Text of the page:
Objective 1 Characterize the Study Population • 5941 patients available for analysis • Female= 5000 | M= 941 • Typical ratio of F:M with osteoporosis is about 5 to 1 so this approximates a normal gender distribution • Average age = 71 • 7.29 % experienced a fracture (n= 433) • Medication exposure: • 34.44 % exposed to Thiazide only (n= 2046) • 51.07 % exposed to Lisinopril only (n= 3034) • 14.49 % exposed to both medications (n= 861) https://www.cdc.gov/nchs/data/hestat/osteoporsis/osteoporosis2005_2010.pdf
Objective 2 Fracture Risk - Thiazide • Thiazide Exposure • 2046 patients exposed • 136 experienced a fracture • Chi2 = 0.61; p > 0.05 at 0.4336 • RR = 0.921 [CI] crosses 1.
Objective 3 Fracture Risk - Lisinopril • Lisinopril Exposure • 3034 patients exposed • 219 experienced a fracture • RR = 1.09 [CI] crosses 1.
Objective 2/3 Compare Fracture Risk • Multiple Logistic Regression • Dependent variable= Fracture • Modeled against: • Thiazide exposure • Lisinopril exposure • OR of 1.399 with a 95% [CI]: 1.05 – 1.87, p= 0.0234 • When accounting for age, gender, ethnicity, smoking status, and BMI the OR increased slightly to 1.434 and remained significant
Conclusions • Excluding persons who were exposed to both medications then there was no association between either medication and fragility fracture. • However, when accounting for lisinopril exposure the odds of experiencing a fracture in patients not exposed to a thiazide diuretic was 1.4 times the odds of those who were exposed. (OR of 1.399 with a 95% [CI]: 1.05 – 1.87, p= 0.0234)
Strengths • Large sample size • Specific inclusion criteria Limitations • Observational study • Can not account for patients who may not have followed with KU for a fracture • EPIC data (assumption it is correct) • Possible med exposure that has not been documented • Definition for medication exposure • Relying on Surescripts claims • Potential confounders
Future Directions • I would like to rerun my own data and account for more confounding variables including: • Bisphosphonates, Prior Falls, Alcohol, CKD • I would also like to look at time of exposure to analyze dose response. • Randomized prospective studies done that can further delineate an association between antihypertensives and fracture risk
Acknowledgements • Dr. Russ Waitman, Maren Lowrance, and the entire HERON team at KUMC • University of Kansas Clinical and Translational Science Awards (CTSA) • # UL1TR002366 • # TL1TR002368 • Emily Newbold for SQL code review, as well as, the rest of my classmates for constructive feedback.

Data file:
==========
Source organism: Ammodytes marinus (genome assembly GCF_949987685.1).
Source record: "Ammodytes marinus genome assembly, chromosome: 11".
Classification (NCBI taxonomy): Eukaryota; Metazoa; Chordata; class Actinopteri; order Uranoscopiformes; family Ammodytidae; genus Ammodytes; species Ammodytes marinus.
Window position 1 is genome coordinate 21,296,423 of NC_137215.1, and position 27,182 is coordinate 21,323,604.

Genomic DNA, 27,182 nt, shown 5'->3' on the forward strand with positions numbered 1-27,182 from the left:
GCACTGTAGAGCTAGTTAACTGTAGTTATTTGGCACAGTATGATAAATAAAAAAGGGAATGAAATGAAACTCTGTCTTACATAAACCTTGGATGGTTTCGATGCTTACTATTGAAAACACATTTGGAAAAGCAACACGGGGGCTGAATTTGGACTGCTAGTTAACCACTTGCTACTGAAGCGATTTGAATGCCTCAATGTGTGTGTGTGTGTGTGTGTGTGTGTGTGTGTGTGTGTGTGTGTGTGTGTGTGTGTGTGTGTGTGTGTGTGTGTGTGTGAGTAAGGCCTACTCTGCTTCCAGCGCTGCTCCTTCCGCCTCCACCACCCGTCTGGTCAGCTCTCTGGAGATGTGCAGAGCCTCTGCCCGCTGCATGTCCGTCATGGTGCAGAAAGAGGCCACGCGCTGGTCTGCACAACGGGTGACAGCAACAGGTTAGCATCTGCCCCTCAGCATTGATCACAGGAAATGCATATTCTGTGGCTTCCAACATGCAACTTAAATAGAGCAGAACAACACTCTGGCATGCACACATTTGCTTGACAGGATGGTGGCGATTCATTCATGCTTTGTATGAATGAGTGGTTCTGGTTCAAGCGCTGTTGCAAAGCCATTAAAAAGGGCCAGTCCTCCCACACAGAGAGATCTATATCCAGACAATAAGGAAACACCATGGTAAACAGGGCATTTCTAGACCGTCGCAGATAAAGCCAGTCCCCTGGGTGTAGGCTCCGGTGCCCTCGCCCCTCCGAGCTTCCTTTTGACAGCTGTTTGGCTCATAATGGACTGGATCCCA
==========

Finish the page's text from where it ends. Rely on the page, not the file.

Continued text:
Resources • Bokrantz, T., Ljungman, C., Kahan, T., Boström, K. B., Hasselström, J., Hjerpe, P., . . . Manhem, K. (2017). Thiazide diuretics and the risk of osteoporotic fractures in hypertensive patients. Results from the Swedish Primary Care Cardiovascular Database. Journal of Hypertension, 35(1), 188-197. doi:10.1097/hjh.0000000000001124 • De Vecchis, R., Ariano, C., Di Biase, G., & Noutsias, M. (2017). Thiazides and Osteoporotic Spinal Fractures: A Suspected Linkage Investigated by Means of a Two-Center, Case-Control Study. J Clin Med Res, 9(11), 943-949. doi:10.14740/jocmr3193w • Kruse, C., Eiken, P., & Vestergaard, P. (2016). Continuous and long-term treatment is more important than dosage for the protective effect of thiazide use on bone metabolism and fracture risk. J Intern Med, 279(1), 110-122. doi:10.1111/joim.12397 • Lin, S. M., Yang, S. H., Cheng, H. Y., Liang, C. C., & Huang, H. K. (2017). Thiazide diuretics and the risk of hip fracture after stroke: a population-based propensity-matched cohort study using Taiwan's National Health Insurance Research Database. BMJ Open, 7(9), e016992. doi:10.1136/bmjopen-2017-016992 • Puttnam, R., Davis, B. R., Pressel, S. L., & et al. (2017). Association of 3 different antihypertensive medications with hip and pelvic fracture risk in older adults: Secondary analysis of a randomized clinical trial. JAMA Internal Medicine, 177(1), 67-76. doi:10.1001/jamainternmed.2016.6821 • Expressing observations from electronic medical record flowsheets in an i2b2 based clinical data repository to support research and quality improvement.Waitman LR1, Warren JJ, Manos EL, Connolly DW.AMIA AnnuSymp Proc. 2011;2011:1454-63. Epub 2011 Oct 22. • Serving the enterprise and beyond with informatics for integrating biology and the bedside (i2b2). Murphy SN, Weber G, Mendis M, Gainer V, Chueh HC, Churchill S, Kohane I.J Am Med Inform Assoc. 2010 Mar-Apr;17(2):124-30. doi: 10.1136/jamia.2009.000893.